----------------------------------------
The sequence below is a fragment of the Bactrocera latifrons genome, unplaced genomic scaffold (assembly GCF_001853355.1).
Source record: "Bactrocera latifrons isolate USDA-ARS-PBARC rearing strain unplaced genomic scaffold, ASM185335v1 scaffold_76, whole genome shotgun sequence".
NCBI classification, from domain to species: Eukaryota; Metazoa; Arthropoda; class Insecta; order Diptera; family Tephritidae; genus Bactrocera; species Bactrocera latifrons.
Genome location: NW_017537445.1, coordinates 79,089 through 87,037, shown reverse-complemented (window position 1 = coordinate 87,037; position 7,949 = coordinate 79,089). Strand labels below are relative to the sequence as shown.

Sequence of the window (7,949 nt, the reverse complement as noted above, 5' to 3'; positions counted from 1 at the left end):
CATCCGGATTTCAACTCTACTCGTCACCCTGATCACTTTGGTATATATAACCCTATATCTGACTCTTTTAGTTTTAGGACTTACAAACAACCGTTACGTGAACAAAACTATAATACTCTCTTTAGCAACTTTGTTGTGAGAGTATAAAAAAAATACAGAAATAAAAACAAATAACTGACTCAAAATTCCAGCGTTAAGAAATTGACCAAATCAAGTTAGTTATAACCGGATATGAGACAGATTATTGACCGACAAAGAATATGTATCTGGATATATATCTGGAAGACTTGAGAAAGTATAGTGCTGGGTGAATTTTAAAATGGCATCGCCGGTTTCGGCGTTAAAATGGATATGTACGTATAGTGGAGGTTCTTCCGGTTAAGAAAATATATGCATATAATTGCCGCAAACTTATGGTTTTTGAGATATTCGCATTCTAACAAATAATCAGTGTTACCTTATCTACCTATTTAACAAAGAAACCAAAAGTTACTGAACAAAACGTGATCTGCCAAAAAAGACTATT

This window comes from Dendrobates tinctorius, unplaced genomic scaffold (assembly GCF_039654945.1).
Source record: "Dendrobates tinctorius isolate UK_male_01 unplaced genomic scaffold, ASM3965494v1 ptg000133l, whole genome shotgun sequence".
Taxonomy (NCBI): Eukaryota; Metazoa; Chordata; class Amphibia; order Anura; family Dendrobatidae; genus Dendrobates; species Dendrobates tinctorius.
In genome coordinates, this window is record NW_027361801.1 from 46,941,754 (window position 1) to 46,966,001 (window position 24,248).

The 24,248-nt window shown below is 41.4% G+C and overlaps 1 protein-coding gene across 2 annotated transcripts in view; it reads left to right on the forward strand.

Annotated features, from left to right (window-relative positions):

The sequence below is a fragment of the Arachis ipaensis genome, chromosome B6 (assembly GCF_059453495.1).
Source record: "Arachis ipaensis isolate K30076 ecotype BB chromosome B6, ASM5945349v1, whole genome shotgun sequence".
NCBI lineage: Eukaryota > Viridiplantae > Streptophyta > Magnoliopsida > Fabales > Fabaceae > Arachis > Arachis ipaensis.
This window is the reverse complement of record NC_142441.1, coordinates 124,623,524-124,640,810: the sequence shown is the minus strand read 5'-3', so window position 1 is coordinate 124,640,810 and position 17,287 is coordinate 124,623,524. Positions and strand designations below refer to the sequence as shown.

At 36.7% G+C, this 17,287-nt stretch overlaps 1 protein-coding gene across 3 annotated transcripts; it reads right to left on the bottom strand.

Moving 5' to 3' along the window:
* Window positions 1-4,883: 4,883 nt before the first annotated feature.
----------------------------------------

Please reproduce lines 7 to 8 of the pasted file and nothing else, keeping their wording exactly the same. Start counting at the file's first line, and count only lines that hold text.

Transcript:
This window comes from Dendrobates tinctorius, unplaced genomic scaffold (assembly GCF_039654945.1).
Source record: "Dendrobates tinctorius isolate UK_male_01 unplaced genomic scaffold, ASM3965494v1 ptg000133l, whole genome shotgun sequence".